The flawed contracting process that handed St. Francis Ministries a multimillion-dollar child welfare contract deserves strong investigation by Nebraska state senators. The question at this moment is whether the Legislature’s leadership can recover after stumbling badly last week in announcing the membership of the investigative committee.
A probe of the St. Francis matter is enormously important for Nebraska government. Focused study by legislative investigators can identify flaws in the state’s contracting process and the best options for remedying them. The St. Francis proposal was woefully underbid, and the nonprofit’s two executives resigned in the wake of whistleblower revelations of financial irregularities. The state had to step up this year to approve an $147 million emergency contract just to make sure child welfare services could continue in Douglas and Sarpy Counties.
Nebraska must make sure that such a large-scale blunder does not happen again.
The Legislature did the right thing last month by approving a resolution from State Sen. Machaela Cavanaugh of Omaha to create a special committee to find the needed answers. A focused, professionally run investigation is needed to get complete information from St. Francis and the state Department of Health and Human Services.
A successful investigation can have great public value. A revamped contracting process, guided by the committee’s findings and conclusions, can better scrutinize bids, provide a fairer process for bidders and better enable the state to deliver sounder, more cost-effective contracts.
Much is at stake here for Nebraska’s long-term public interest — which is why the Legislature’s mishandling of the committee selection is so troubling, and why it’s imperative that state senators get the process back on track.
The concerns arose Friday, when the selection of the nine-member investigative committee members by the Legislative’s Executive Board became known. Incredibly, the board’s majority voted not to include Cavanaugh — even though she has studied the St. Francis matter in great detail and has a knowledge of the issue far surpassing that of anyone else in the Legislature. In addition, the Executive Board majority decided to include Sen. Robert Clements of Elmwood, who voted against creating the investigative committee, and chose Sen. Dave Murman of Glenvil, a first-term lawmaker, over a senior member who had indicated interest in serving.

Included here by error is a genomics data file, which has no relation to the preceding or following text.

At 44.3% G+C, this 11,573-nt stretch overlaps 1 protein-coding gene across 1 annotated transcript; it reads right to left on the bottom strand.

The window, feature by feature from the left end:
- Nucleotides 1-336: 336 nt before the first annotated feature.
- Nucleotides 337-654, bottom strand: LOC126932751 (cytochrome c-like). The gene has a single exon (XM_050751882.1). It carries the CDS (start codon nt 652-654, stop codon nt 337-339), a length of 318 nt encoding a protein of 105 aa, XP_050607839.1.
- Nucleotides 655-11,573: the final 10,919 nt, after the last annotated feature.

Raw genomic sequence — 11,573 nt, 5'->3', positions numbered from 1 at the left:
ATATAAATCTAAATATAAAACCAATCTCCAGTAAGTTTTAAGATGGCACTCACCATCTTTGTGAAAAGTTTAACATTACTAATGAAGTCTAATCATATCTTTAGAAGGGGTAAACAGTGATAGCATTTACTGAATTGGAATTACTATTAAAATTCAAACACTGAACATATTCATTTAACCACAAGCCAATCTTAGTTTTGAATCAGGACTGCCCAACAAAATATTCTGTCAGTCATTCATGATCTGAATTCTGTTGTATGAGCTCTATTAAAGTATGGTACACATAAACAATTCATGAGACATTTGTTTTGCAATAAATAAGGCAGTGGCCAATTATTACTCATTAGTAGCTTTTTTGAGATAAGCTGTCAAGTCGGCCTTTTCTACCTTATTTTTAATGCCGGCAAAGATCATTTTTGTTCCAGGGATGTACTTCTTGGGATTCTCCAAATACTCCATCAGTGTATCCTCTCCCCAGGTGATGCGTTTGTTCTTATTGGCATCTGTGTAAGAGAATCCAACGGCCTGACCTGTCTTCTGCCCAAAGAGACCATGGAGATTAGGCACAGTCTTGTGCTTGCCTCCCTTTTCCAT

Those decisions combined to trigger understandable concern that the Executive Board majority was indulging in game-playing that will undermine the Legislature’s ability to conduct a proper investigation. The responsibility for this situation falls primarily on Speaker Mike Hilgers and Sen. Dan Hughes, chairman of the Executive Board.
Since Friday, tempers have flared but it’s imperative that the situation stabilize. Legislative leaders can serve the public interest by ensuring that Cavanaugh contributes directly to the committee’s efforts. She already is far ahead of the Legislature with her own work on the St. Francis matter. All sides need to lower the temperature and work out agreement to get the process back on track.
If senators find that consensus, the investigation has reasonable prospects for success. It’s a sound idea that the committee will have two members each from specialized committees such as Appropriations and Government Affairs. Sen. Mark Kolterman of Seward has a strong understanding of state contracting. Sen. Justin Wayne of Omaha is an attorney knowledgeable about the subpoena process. Sen. John Arch of Omaha has proved a capable chairman of the Health and Human Services Committee. All three will serve on the investigative committee.
By using properly crafted subpoenas and ably analyzing the information gained, the committee may well be able to develop contract reform legislation for the 2022 session. A key step to reaching that all-important goal will be stabilizing the situation this week. Senators have a crucial duty to get the process back on track.